Scanning Around With Gene: Kitchen-Table Wisdom
One of the clichés of this election cycle is the image of middle-class Americans sitting around the kitchen table having heavy discussions about our times. And while it is true that many families do still sit down for dinner, and certainly do have heavy discussions and plenty of concerns, I think the kitchen table as gathering point has changed.
This is due to many things, of course, such as the changing dynamics of work schedules, busy kids with lots of out-of-home activities, the role of meal-time television viewing, and smaller families. However, I like to think it may also have to do with the fact that kitchen tables just aren’t what they used to be. I dug around in my archives and came up with these images of kitchen tables from 1938 through 1962. Click on any image to see a larger version.
In my home we had a firm dinnertime of 6 PM, and we three kids were expected to be in our regular seats at that exact hour. Meal-time discussions, fueled by quite a few martinis or whiskey sours (and milk for the kids) were passionate and long.
Both of my parents worked, so most dinner arguments (“discussion” is probably too mild of a term) were a not-so-subtle battle of one-upmanship as to who had either the harder job or the worse day. My mother almost always won these battles.
Our kitchen table was an ordinary fake-woodgrain Formica job that came from Sears, nothing like some of the wonderful cracked-ice beauties shown here. And our chairs were a very ugly 1960s floral pattern. These chairs, on the other hand, are of the two-tone type I always lusted after at neighbors' homes.
I knew of only one family who had a built-in booth, and they had 12 kids, so I guess it made sense. I never really cared for booths as a kid, since it meant you couldn’t lean back on your chair when bored with the adult conversation or when the topic turned to you.
Because I was the youngest, I had an end-seat, with my middle sister stuck between my oldest sister and myself. (Years of therapy haven't addressed the emotional trauma of that.) My dad sat at the head of the table, and my mother sat alone on the side opposite the three kids. No one sat at the other head, which was against a wall. We never deviated from this seating arrangement; all that changed was when someone became old enough to move out, thereby leaving his or her seat empty.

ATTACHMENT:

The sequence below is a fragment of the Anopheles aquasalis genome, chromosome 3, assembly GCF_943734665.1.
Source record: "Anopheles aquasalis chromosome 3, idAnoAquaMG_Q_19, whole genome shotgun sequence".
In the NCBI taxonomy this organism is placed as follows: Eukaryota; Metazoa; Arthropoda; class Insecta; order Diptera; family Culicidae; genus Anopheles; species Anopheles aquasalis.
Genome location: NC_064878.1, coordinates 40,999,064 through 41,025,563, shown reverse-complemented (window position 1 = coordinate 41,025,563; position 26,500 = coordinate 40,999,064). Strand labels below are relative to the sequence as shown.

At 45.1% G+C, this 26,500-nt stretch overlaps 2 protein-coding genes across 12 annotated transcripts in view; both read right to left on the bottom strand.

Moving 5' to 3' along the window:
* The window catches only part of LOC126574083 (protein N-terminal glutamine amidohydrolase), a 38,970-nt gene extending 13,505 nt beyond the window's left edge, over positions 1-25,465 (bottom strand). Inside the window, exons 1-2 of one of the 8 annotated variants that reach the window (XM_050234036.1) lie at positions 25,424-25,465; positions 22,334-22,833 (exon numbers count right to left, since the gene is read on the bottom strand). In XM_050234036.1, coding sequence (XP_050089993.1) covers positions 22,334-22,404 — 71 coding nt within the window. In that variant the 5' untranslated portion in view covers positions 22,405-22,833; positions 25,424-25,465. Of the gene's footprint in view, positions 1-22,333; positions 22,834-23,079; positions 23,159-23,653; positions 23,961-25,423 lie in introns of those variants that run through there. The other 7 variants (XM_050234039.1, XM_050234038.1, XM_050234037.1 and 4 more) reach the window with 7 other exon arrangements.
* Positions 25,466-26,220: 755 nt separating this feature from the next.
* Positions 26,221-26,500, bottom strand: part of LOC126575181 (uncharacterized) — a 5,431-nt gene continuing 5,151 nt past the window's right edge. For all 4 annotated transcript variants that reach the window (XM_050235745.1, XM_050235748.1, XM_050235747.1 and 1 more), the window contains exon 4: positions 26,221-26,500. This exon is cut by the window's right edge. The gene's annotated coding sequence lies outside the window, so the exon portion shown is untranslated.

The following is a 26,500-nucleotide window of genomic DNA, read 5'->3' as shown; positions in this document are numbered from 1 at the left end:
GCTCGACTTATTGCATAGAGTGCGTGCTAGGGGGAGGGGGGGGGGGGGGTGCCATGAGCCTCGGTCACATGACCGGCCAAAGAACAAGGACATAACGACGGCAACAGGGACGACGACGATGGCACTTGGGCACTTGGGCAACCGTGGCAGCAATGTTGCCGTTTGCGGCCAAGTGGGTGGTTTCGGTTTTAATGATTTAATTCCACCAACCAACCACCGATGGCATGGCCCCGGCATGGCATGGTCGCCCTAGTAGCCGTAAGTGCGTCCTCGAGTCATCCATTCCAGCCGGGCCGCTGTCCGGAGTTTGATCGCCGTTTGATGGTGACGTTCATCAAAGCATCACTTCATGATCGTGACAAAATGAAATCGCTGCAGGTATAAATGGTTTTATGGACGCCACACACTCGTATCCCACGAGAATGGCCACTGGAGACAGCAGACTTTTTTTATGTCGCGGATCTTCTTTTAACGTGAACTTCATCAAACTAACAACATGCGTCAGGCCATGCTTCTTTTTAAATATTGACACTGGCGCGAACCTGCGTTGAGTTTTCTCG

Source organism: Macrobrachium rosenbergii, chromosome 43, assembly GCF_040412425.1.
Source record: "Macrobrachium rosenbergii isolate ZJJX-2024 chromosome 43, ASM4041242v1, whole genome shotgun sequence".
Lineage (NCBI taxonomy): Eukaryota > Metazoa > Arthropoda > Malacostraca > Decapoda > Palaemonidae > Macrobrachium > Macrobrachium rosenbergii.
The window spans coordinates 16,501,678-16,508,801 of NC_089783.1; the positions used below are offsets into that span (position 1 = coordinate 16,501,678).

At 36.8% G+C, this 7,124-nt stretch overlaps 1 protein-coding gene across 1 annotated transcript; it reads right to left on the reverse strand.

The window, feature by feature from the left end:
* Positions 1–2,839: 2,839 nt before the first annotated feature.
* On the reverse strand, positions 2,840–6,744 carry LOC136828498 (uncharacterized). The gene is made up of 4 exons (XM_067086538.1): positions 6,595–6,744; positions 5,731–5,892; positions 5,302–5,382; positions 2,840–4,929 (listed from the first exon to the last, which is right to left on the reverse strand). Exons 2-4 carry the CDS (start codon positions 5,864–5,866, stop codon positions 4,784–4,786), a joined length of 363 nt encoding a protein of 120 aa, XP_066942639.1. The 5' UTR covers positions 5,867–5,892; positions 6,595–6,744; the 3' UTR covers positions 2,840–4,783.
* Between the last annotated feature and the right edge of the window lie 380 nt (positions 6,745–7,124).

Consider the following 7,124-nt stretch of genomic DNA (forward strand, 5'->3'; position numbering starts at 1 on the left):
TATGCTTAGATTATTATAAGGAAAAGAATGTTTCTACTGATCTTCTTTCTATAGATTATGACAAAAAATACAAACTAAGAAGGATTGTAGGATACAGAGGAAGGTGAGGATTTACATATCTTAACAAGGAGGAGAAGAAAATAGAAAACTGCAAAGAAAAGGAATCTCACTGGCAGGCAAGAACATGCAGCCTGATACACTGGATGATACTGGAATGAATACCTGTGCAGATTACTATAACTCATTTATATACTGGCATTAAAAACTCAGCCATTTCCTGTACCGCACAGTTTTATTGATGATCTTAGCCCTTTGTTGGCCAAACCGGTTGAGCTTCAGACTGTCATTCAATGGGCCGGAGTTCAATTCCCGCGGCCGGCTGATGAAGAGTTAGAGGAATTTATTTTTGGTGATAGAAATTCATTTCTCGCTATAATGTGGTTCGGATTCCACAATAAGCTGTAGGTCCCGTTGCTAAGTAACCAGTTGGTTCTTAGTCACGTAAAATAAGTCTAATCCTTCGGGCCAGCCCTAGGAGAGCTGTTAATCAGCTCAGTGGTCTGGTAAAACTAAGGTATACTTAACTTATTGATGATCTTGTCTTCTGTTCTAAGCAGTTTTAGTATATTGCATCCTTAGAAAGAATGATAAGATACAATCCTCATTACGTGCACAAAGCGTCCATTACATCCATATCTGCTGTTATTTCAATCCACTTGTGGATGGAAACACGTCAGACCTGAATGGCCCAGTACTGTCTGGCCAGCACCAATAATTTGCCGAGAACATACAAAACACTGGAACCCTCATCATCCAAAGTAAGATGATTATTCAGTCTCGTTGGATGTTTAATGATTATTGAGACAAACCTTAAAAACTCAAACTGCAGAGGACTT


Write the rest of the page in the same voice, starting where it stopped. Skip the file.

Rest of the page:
Go to page 2 for more vintage images and more Gene memories.
By the time I made it to high school my oldest sister had left home, and very soon my middle sister did, too, so it was just me, Mom, and Dad. I went through a brief phase of challenging them at the dinner table over their various bigotries, prejudices, political leanings, or other things I disagreed with, but that phase was brief. I soon figured out that arguing with sober people could be productive, but when opinion is fueled by several cocktails, reason always seems to lose out.
So pretty soon I left my parents alone at the dinner table to bicker among themselves, and that seemed fine with them. The dinner table as family gathering spot is charming and heart-warming only when the family actually wants to be together, no matter how nice the table and matching chairs.
I understand why politicians use the kitchen table as a metaphor for American family dynamics. I think it’s a pretty good one, actually, even when your memories of those times are not all pleasant. At least we all sat down together for an hour or so with no music, no television, and no video games to distract us. There’s nothing like silence to bring out the best and worst in family function (or dysfunction).
So while I don’t necessarily think back fondly on those times around the dinner table, I do wish I had any of the great-looking kitchen tables featured this week. Perhaps if my family had gathered around a pink cracked-ice vinyl and chrome dinette instead of a fake-wood model from Sears, we would have been happier.